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Photoperiod regulation of plasma growth hormone levels during induced smoltification of underyearling Atlantic salmon.

Artikel i vetenskaplig tidskrift
Författare Björn Thrandur Björnsson
G I Hemre
M Bjørnevik
T Hansen
Publicerad i General and comparative endocrinology
Volym 119
Nummer/häfte 1
Sidor 17-25
ISSN 0016-6480
Publiceringsår 2000
Publicerad vid Zoologiska institutionen
Sidor 17-25
Språk en
Länkar dx.doi.org/10.1006/gcen.2000.7439
Ämnesord Animals, Body Weight, Fresh Water, Growth Hormone, blood, Photoperiod, Salmo salar, blood, growth & development, Seasons, Seawater
Ämneskategorier Zoofysiologi

Sammanfattning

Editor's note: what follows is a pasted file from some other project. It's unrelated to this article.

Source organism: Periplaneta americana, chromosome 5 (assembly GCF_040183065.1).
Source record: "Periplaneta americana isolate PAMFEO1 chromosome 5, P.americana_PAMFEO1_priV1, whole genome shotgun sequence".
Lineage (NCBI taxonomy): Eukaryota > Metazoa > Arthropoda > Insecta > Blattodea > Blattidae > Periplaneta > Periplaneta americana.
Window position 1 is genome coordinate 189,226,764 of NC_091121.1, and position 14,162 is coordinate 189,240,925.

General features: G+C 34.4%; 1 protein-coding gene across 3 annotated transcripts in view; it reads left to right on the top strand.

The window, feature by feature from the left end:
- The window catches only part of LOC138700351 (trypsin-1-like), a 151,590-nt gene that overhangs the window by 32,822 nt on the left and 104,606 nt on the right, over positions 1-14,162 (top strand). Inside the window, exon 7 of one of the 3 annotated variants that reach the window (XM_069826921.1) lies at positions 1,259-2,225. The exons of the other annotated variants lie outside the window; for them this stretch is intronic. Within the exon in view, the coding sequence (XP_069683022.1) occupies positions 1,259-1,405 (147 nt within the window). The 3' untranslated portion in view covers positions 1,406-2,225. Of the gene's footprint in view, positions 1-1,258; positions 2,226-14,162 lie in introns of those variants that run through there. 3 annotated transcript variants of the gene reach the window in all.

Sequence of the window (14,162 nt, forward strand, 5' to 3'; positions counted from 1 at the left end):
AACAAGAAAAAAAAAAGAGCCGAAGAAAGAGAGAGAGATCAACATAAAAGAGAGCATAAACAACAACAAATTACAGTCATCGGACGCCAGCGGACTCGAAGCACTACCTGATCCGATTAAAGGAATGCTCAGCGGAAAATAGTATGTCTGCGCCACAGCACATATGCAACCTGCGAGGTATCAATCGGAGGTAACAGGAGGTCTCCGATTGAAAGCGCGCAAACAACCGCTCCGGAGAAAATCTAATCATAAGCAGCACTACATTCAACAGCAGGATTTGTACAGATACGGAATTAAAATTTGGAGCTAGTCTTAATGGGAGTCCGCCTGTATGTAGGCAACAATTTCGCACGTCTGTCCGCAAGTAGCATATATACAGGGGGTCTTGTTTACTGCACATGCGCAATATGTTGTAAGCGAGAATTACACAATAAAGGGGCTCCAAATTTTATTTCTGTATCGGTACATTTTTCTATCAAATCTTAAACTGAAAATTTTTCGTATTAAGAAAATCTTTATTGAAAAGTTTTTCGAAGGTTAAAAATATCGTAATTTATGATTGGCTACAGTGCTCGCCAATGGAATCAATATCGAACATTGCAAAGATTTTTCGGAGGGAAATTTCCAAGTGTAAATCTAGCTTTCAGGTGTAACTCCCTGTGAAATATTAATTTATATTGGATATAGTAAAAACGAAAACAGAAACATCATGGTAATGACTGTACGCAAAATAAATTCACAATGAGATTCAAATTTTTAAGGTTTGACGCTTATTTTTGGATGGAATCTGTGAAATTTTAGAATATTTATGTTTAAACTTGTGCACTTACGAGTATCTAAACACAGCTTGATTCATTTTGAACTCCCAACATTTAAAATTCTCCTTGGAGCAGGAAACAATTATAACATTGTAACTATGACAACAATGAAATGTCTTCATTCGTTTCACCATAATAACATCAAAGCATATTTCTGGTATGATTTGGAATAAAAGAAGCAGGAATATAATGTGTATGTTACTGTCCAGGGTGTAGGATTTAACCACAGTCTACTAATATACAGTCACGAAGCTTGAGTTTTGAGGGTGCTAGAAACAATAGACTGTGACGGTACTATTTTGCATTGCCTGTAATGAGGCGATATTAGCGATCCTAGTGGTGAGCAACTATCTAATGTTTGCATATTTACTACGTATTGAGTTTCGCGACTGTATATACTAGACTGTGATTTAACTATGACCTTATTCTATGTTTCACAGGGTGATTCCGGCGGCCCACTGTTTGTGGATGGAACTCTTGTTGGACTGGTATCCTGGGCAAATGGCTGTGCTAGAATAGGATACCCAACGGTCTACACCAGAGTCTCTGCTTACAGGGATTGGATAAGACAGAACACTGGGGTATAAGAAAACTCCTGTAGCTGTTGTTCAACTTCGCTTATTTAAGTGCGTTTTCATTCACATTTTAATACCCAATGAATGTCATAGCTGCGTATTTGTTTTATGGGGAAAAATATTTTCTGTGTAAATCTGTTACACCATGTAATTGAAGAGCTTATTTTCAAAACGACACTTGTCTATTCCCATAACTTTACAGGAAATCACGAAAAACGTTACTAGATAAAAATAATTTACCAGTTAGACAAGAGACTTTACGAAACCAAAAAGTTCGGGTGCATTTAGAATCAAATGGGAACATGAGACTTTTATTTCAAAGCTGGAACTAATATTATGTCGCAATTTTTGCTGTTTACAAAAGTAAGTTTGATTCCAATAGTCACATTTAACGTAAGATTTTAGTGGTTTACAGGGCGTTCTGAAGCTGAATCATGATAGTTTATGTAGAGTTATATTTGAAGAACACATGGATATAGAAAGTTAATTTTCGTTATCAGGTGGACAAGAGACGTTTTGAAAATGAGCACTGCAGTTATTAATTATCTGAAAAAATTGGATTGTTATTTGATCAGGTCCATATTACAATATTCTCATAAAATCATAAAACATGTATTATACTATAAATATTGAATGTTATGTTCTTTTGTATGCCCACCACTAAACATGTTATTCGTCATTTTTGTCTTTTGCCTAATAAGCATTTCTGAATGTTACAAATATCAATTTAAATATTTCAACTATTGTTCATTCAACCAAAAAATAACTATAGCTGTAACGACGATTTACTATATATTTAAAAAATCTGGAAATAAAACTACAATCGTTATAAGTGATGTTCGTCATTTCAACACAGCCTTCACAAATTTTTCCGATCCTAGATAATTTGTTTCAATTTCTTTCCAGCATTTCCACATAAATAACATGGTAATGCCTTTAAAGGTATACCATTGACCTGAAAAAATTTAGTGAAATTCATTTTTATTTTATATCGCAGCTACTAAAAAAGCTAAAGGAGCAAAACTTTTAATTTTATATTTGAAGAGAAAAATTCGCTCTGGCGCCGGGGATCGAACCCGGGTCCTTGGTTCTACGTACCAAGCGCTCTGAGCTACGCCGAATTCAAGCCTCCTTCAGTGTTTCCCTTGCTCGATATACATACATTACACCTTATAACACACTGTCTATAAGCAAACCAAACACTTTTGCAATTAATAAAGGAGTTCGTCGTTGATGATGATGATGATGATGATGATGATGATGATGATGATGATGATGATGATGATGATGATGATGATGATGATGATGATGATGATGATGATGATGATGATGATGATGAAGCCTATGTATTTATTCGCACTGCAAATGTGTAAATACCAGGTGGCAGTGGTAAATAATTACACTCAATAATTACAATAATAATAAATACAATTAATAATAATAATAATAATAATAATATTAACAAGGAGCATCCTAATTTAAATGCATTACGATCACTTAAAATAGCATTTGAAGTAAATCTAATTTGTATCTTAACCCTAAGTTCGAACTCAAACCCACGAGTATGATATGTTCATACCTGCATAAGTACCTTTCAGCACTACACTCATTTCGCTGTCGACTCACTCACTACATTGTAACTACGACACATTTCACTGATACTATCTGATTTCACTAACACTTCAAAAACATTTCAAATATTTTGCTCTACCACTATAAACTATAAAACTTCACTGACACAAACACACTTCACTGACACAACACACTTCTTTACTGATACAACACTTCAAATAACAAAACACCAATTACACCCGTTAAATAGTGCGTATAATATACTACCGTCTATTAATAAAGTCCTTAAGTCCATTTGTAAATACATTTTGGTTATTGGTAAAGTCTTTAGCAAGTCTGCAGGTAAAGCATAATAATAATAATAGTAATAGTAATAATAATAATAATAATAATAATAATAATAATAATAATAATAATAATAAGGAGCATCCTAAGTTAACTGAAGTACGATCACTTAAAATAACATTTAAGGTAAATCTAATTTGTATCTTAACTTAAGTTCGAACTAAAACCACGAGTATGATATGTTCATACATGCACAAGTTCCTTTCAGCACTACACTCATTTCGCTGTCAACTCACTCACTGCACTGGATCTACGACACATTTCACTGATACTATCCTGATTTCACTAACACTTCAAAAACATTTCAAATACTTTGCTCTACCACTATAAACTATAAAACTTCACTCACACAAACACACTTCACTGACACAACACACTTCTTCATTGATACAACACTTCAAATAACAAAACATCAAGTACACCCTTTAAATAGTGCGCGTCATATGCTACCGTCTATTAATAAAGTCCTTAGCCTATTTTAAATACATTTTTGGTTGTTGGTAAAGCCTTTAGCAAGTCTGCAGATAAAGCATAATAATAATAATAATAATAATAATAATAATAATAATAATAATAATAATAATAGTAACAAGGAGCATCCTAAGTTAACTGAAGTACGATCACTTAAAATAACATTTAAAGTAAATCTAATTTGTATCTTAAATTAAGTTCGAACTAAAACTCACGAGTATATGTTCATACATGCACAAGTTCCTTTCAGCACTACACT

Earlier studies have established that increased daylength increases plasma growth hormone (GH) levels during spring smoltification of yearling Atlantic salmon. Recently, the Atlantic salmon aquaculture industry has started the production of underyearling ("summer") smolts. This involves fast juvenile growth on continuous light (24L), the transfer of juveniles over 8 cm in length to short day (12L) for 6 weeks in the summer, followed by transfer to 24L for another 6 weeks before transfer to seawater in late October. Three groups were studied in fresh water from July to the following May in order to elucidate the GH response to this photoperiod manipulation: one group was kept on 24L throughout (long-day group), while the other two groups were exposed to short day from July 15th. Of these, one was brought back onto long day on September 1st (winter group) while the other was kept on short day (short-day group). Plasma GH levels of the long-day group were around 1.6 ng/ml throughout the study. The short-day transfer suppressed GH levels to 0.7 ng/ml within 2 weeks (short-day and winter groups). The long-day transfer (winter group) increased GH levels to 11 ng/ml within 3 weeks, and this elevation of GH levels was sustained for about 3 months, before declining to pretreatment levels. The study demonstrates that underyearling Atlantic salmon react to increased daylength in a way similar to traditional yearling smolts. It also demonstrates for the first time that decreased daylength can suppress plasma GH levels in fish. It is concluded that winter photoperiod manipulation causes an out-of-season initiation and completion of the parr-smolt transformation of underyearling Atlantic salmon and that growth hormone plays a major role in this process.

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